For the purposes before us at this time, the Mississippi statutes relieve the employee from the consequences of negligently proceeding in the face of obvious danger, but no such statute relieves the master from the consequences of such negligence on the part of the foreman. With deference, these statutes have not been given force and effect. Nothing less than setting them out in full will suffice to convey their meaning and draw attention to their efficacy. They are sections 511 and 513 of the Mississippi Code of 1930, as follows:

"511. In all actions hereafter brought for personal injuries, or where such injuries have resulted in death, or for injury to property, the fact that the person injured, or the owner of the property, or person having control over the property may have been guilty of contributory negligence shall not bar a recovery, but damages shall be diminished by the jury in proportion to the amount of negligence attributable to the person injured, or the owner of the property, or the person having control over the property."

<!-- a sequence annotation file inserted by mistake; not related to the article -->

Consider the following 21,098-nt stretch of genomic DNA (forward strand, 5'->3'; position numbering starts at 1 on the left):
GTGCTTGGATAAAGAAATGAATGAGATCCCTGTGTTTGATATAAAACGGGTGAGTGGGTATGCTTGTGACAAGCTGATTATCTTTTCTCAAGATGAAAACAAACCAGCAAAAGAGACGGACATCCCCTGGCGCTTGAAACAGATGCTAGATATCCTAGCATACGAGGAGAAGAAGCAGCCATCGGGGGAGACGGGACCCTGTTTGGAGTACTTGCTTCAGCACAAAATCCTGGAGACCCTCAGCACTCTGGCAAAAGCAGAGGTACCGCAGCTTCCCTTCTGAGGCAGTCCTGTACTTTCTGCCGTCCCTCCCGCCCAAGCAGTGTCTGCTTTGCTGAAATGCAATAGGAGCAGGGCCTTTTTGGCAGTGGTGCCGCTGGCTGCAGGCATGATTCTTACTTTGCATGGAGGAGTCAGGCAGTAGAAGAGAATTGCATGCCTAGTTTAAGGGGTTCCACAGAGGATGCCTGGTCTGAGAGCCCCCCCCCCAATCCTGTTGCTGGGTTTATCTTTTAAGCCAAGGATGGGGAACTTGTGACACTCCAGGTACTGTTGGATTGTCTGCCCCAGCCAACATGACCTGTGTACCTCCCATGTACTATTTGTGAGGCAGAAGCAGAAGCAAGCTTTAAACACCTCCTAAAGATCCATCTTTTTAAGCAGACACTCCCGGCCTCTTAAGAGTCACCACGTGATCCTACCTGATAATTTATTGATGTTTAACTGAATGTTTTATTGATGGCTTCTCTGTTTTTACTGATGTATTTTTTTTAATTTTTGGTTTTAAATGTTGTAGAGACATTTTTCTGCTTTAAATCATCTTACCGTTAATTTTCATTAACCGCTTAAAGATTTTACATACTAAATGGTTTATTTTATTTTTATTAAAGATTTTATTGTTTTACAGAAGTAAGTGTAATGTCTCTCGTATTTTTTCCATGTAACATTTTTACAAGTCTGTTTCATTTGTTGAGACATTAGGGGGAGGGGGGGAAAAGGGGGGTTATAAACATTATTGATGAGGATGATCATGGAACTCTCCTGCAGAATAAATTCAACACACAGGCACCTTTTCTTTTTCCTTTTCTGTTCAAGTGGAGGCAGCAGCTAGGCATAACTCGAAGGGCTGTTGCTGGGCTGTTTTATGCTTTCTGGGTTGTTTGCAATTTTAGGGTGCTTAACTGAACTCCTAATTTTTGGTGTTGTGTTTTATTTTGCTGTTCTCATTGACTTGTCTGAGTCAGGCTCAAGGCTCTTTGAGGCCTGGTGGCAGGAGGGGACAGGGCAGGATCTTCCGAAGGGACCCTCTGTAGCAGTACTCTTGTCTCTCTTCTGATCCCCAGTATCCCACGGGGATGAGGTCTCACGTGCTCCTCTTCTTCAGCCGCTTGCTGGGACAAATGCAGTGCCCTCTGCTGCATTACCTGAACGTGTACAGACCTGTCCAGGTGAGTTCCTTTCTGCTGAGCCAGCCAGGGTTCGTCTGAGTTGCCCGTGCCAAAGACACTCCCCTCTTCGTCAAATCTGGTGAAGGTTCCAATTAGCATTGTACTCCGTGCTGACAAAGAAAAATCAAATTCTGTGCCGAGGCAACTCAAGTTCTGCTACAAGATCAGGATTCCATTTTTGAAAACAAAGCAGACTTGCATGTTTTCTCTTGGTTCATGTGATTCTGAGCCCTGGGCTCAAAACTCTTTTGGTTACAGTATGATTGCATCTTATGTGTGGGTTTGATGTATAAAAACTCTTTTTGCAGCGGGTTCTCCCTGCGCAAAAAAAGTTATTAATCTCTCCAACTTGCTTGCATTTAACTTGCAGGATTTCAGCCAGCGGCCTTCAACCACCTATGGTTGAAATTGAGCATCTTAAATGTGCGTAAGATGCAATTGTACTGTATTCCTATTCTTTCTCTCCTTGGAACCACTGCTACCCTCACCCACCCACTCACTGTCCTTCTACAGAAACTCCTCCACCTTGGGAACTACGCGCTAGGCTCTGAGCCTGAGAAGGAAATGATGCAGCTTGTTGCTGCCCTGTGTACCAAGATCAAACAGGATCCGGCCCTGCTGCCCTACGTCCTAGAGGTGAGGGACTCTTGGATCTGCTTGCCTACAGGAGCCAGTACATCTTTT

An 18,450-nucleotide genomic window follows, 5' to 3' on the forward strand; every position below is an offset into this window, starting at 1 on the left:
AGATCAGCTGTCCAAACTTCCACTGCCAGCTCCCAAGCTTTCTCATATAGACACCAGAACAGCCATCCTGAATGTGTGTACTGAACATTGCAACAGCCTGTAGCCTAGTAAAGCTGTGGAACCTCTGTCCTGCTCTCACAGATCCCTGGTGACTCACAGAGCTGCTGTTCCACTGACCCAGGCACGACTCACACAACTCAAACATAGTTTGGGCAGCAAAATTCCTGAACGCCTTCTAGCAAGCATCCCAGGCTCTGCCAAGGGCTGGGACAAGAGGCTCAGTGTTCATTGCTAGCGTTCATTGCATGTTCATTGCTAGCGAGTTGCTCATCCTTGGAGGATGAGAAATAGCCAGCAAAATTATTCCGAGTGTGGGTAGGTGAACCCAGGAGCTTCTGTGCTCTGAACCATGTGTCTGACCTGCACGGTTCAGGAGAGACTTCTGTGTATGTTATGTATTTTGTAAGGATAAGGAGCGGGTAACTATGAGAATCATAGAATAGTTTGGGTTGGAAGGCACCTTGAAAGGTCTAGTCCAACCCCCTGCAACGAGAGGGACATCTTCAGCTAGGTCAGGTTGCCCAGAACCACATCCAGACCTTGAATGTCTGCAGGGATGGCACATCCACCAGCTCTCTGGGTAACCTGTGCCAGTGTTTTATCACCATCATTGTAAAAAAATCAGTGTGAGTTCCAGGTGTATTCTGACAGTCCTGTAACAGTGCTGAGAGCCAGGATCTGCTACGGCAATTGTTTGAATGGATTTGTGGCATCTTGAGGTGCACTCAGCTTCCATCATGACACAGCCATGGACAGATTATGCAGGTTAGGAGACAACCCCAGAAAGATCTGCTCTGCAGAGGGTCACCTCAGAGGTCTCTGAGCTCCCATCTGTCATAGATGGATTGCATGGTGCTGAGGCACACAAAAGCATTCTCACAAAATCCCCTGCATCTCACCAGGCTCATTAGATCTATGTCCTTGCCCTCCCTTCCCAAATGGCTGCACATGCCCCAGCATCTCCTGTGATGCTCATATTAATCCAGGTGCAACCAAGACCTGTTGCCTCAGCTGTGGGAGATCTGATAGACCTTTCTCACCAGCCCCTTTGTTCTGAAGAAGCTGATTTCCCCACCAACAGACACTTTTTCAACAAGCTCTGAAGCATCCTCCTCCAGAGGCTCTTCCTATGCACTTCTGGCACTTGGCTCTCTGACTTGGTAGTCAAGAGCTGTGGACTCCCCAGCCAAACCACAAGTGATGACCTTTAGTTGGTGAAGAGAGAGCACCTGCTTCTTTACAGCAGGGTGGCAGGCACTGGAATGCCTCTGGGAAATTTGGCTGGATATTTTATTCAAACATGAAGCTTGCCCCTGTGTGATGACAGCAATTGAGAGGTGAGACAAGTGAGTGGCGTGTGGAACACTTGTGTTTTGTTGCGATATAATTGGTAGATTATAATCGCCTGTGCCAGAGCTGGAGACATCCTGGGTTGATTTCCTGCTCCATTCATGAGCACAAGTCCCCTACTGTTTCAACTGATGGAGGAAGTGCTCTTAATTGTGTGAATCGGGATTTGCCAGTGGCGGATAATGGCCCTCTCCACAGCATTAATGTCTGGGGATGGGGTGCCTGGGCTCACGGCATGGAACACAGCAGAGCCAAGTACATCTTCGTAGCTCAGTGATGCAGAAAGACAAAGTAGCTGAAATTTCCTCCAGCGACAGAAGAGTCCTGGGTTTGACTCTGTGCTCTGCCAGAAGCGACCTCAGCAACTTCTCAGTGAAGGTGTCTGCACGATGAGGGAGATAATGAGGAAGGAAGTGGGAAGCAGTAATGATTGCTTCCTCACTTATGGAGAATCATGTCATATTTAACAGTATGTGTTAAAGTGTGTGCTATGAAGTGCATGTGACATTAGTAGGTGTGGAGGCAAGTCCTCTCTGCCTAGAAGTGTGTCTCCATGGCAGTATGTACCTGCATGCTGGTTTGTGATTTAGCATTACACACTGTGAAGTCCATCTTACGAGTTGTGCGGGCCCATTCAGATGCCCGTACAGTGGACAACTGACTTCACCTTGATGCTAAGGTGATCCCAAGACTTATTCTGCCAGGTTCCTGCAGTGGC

"513. In all actions for personal injury to an employee, and in all actions where such injury results in death, such employee shall not be held to have assumed the risks of his employment in any case where such injury or death results in whole or in part from the negligence of the master; except as to conductors, or locomotive engineers, in charge of dangerous or unsafe cars or engines voluntarily operated by them."